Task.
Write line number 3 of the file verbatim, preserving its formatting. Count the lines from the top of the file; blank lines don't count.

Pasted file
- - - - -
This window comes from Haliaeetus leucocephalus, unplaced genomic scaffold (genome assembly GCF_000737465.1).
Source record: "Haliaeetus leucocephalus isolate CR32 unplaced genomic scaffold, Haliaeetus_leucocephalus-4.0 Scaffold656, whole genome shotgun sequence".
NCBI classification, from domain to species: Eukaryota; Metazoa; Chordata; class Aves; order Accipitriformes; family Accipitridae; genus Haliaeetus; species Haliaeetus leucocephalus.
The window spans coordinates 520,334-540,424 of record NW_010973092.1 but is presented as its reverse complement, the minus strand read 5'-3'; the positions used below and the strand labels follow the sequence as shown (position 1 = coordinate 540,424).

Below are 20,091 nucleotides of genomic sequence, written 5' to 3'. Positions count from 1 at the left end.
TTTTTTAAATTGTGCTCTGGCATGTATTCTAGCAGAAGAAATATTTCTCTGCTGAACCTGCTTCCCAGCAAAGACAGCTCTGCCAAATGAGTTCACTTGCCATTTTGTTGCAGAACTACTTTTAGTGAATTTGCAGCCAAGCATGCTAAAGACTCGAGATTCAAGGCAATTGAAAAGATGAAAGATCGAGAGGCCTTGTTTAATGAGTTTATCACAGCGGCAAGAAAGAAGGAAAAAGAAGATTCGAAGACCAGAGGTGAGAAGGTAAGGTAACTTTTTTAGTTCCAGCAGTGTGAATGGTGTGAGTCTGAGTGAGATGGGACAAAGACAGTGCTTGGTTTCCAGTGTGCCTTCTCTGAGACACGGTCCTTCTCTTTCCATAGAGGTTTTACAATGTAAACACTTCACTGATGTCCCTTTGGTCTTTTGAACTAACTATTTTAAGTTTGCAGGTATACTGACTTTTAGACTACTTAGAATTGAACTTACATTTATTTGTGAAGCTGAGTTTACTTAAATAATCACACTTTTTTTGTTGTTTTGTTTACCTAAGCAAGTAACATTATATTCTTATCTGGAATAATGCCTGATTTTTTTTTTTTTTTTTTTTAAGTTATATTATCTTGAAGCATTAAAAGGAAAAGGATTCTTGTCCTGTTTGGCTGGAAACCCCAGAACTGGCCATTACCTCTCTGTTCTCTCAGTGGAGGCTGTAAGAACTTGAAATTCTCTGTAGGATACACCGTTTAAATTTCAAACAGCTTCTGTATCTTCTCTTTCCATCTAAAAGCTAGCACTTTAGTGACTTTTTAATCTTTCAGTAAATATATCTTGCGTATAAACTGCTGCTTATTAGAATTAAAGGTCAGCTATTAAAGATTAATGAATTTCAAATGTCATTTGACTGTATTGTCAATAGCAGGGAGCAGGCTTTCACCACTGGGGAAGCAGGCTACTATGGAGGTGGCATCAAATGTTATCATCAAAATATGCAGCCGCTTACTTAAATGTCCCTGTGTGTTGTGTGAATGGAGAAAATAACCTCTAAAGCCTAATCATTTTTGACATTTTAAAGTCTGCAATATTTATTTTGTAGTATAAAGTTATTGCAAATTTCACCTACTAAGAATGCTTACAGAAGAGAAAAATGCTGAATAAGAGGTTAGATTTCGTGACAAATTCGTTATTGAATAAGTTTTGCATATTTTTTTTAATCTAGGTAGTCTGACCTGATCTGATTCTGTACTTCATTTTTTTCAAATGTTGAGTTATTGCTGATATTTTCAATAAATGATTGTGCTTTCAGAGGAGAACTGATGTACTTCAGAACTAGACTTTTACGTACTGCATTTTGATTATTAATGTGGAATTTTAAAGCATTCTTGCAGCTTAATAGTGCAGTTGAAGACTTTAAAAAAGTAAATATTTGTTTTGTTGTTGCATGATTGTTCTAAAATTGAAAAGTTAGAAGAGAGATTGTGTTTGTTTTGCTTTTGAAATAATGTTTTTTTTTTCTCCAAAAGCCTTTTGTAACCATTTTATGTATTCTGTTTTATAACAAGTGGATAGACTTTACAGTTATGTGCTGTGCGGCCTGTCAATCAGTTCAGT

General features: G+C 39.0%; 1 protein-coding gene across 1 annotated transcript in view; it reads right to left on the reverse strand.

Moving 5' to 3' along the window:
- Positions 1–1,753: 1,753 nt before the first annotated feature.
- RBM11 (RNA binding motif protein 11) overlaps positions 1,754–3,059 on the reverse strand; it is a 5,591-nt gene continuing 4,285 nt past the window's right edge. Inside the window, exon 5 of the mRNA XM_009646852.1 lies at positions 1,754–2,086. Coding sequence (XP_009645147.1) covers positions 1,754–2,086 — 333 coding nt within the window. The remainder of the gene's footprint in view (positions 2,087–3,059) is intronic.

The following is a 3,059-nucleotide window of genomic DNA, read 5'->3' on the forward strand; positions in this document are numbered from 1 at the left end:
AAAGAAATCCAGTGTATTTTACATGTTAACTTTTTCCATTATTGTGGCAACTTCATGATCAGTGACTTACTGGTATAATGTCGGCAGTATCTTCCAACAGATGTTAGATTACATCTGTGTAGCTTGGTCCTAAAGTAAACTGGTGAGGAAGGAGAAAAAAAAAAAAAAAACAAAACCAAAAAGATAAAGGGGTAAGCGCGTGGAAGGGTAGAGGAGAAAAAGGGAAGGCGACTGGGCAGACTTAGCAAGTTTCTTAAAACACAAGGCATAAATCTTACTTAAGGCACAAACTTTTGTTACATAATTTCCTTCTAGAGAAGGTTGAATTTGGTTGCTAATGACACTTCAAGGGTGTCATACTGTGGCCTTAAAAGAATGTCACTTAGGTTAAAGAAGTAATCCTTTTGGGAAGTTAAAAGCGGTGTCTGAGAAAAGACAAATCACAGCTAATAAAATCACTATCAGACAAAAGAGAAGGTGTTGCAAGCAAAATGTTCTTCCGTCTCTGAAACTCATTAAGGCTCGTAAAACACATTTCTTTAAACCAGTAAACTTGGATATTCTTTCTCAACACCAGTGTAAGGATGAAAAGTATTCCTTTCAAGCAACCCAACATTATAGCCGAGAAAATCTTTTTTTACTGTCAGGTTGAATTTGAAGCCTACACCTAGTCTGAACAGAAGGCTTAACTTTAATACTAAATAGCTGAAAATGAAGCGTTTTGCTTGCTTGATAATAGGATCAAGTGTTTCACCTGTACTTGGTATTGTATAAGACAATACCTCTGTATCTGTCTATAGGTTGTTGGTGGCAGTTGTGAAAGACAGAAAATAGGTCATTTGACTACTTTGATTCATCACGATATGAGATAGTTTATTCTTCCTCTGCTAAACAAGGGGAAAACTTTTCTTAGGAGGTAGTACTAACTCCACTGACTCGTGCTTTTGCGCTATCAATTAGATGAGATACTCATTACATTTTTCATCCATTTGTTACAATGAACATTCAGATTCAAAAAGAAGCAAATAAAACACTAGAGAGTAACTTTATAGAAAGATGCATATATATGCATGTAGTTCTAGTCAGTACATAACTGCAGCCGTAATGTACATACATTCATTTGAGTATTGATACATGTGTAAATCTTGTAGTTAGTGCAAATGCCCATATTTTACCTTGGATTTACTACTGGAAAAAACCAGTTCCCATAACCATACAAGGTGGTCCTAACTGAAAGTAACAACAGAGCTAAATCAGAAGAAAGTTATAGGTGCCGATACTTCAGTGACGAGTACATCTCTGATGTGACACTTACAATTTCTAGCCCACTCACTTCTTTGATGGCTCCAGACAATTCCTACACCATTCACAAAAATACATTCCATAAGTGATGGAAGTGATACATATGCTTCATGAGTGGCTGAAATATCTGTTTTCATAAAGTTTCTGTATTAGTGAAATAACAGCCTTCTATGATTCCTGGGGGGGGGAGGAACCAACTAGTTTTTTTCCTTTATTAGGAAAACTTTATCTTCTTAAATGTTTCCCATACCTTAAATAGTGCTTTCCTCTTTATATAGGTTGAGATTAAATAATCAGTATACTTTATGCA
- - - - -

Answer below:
NCBI classification, from domain to species: Eukaryota; Metazoa; Chordata; class Aves; order Accipitriformes; family Accipitridae; genus Haliaeetus; species Haliaeetus leucocephalus.